There are no major spoilers in these reviews.
Django Unchained (R):
This movie was okay. If you're a diehard Tarantino fan, you'll find plenty to like here, but to me it felt like a weaker remake of Inglorious Basterds, made only for the sake of giving Samuel L. Jackson screen time to ham it up, and to give a bunch of white actors the juvenile excuse to be able to scream the n-word a lot. Still better than Kill Bill.
Final Grade: C+
The Last Days of Leviathan by Dirt Poor Robins:
This album isn't quite as poppy as The Cage, but is also less-distractingly Evanescence-inspired. The song, "Nightingale" has some nice, haunting melodic hooks, but nothing that hasn't been done before. Pleasant, but not life-changing.
Final Grade: B-
Please Clap Your Hands by Bird and the Bee:
This EP of five songs is a great pastiche of Bird and the Bee styles, and a good introduction for people who haven't heard of the group. I could listen to a full album of this style.
Final Grade: A-
Where Wizards Stay Up Late: The Origins of the Internet by Katie Hafner and Matthew Lyon:
I grabbed this book off the shelf in my parents' house on the way to one of Rebecca's graduation ceremonies, to keep me entertained in the parts of the graduation where you do some waiting. Unfortunately, I barely made it more than a couple chapters in because the writing is so dry and unengaging. I'm not saying that you have to embellish the story of the Internet with more sea pirates than there actually were (4), but even a completely factual account needs a little human interest. As Russ Olsen says, "Life is too short to finish a bad -- or perhaps simply misdirected book -- out of some bizarre sense of duty."
Final Grade: Not Graded
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Memory Day: Ten Years Ago
It's been raining incessantly here which has kept me indoors for the most part. I'm slowly settling into an apartment routine and I've even been doing some real cooking for dinner a few nights a week -- everything from chicken and mushrooms to bacon & cheese meatloaf.
Ten years ago, I had just cut the cord to perpetual adolescence through graduate degrees and moved back to Virginia to work full-time. Having spent the previous two summers getting up progressively earlier to avoid traffic, such that my core hours were 5 AM to 1 PM, I finally resolved to live closer to the office (which was in Dulles at the time).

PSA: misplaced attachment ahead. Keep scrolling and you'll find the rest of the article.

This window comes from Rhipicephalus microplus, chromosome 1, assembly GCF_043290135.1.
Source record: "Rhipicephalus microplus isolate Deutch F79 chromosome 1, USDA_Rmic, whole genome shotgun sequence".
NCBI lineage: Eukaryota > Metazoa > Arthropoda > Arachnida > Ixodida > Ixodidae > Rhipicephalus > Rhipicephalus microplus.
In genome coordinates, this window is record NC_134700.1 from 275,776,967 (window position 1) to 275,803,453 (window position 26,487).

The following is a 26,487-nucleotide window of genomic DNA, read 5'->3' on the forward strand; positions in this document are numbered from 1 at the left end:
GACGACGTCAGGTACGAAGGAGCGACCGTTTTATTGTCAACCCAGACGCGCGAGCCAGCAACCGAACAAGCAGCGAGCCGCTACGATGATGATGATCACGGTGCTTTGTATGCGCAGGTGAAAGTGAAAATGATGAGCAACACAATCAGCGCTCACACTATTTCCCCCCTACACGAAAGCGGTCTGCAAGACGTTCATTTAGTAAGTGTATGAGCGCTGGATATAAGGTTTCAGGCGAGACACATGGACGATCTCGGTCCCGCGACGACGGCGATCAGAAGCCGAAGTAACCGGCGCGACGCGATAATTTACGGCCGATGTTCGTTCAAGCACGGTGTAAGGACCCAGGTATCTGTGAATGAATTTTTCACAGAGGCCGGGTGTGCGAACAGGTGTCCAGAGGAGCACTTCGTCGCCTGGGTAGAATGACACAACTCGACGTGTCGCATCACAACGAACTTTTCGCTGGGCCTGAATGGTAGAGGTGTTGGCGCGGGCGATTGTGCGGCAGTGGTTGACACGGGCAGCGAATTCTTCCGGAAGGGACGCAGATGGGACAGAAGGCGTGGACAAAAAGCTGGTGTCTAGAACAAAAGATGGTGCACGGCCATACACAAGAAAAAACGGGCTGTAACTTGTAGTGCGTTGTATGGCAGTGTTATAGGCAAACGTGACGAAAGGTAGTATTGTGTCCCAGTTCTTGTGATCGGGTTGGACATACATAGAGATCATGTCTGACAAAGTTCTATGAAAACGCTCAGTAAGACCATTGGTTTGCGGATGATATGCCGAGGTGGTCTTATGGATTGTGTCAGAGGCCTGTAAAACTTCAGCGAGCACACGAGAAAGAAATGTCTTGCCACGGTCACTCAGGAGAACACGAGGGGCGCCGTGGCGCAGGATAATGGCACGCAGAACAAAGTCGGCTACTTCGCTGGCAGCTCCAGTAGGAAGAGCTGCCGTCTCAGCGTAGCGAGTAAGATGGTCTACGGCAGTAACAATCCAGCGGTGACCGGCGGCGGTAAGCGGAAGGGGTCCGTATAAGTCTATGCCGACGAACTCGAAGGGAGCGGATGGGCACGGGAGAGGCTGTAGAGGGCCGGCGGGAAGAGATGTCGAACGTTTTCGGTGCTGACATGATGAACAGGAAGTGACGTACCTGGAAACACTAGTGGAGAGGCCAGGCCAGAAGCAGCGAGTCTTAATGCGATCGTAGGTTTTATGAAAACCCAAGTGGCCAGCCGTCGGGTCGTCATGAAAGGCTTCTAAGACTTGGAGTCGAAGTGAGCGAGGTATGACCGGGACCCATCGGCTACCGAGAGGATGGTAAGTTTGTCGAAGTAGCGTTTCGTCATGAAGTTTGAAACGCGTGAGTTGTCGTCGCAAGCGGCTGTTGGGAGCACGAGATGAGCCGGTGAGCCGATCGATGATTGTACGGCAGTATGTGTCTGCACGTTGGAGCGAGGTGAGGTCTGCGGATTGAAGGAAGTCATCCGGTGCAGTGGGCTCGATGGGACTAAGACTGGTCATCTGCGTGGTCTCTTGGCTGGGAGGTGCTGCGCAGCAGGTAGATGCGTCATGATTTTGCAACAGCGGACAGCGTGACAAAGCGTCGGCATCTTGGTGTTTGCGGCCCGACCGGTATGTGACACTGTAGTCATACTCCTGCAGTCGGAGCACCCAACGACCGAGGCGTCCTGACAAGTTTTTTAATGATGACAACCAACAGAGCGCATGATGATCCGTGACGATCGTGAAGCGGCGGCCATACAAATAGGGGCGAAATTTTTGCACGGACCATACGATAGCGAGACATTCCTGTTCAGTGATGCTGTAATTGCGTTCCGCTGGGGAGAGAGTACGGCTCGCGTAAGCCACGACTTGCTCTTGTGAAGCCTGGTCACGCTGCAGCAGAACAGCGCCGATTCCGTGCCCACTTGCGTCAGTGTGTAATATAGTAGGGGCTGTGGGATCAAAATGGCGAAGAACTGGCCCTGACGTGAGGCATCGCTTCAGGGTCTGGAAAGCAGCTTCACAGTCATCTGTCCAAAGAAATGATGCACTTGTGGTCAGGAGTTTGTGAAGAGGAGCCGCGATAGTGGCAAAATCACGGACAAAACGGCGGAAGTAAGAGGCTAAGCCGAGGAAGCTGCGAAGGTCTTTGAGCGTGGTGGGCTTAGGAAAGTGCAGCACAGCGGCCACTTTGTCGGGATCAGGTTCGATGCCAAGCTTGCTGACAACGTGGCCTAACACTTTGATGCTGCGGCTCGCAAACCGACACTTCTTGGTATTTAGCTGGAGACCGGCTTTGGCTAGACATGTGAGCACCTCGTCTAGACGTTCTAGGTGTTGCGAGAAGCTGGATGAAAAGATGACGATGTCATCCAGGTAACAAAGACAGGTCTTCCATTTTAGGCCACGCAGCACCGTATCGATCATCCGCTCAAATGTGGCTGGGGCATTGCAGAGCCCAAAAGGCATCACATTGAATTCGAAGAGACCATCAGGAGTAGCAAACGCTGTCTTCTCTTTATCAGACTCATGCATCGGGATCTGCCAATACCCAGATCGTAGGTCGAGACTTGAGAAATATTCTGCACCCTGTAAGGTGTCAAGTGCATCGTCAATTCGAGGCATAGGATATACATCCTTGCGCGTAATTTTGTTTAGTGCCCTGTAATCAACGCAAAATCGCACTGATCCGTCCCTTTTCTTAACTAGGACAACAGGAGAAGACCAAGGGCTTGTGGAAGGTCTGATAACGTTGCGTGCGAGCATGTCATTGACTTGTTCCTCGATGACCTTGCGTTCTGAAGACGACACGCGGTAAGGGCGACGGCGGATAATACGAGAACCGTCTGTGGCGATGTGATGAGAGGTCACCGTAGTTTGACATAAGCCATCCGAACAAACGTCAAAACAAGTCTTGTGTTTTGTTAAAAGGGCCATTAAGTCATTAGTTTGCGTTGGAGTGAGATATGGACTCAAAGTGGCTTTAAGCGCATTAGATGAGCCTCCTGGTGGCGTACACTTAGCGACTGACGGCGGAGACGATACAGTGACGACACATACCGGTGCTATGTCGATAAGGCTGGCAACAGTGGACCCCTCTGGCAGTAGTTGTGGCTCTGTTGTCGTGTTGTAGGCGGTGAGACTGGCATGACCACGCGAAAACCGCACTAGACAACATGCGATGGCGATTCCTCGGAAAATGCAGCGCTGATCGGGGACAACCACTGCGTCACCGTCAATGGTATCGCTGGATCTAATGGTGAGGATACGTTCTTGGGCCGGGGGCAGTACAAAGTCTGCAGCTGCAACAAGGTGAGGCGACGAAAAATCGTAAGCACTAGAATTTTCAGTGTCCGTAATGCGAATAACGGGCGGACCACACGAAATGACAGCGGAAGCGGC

After visiting three separate apartment complexes in Centreville, I ended up at The Elms, $1135 per month for two bedrooms. The Elms had the deciding features of being across the street from a Glory Days, (which I ended up visiting once if at all), and having a "park anywhere" lot without reserved spots and towing and all of that nonsense. Runner-up #1 was a gated community, and those are annoying to invite people over to, while Runner-up #2 required a lightless left turn across two lanes of busy traffic to exit.
I also ended up renting one of the bedrooms to my college roommate, Anna, and the ninety-pound kitty, Kitty, who was consigned to an 8x8 room in Anna's parents house as punishment for peeing on everything. Since Booty had peed on everything in Tallahassee, we hoped that they would channel their pee at each other from here on out.
The Elms was the complex that solidified my need for a single-family home. While nice enough as apartments go, we had neighbours who held parties where they only listened to the bass notes of songs. When they moved out, they were replaced by a couple that was ghostly silent, except for the occasions where they were fighting, or humping, or both simultaneously. Ultimately, I only lived there for nine months before moving up to Sterling.
I also started refining my real world persona by doing things like cooking and learning to play the guitar. The latter lasted maybe three weeks total. The former continues to this day, although those seminal meals that I was so proud of weren't so great: chicken and mushrooms was chicken breasts submerged in cream of mushroom soup and baked, while bacon and cheese meatloaf was essentially a cheeseburger that had had an unfortunate accident with some Ritz crackers.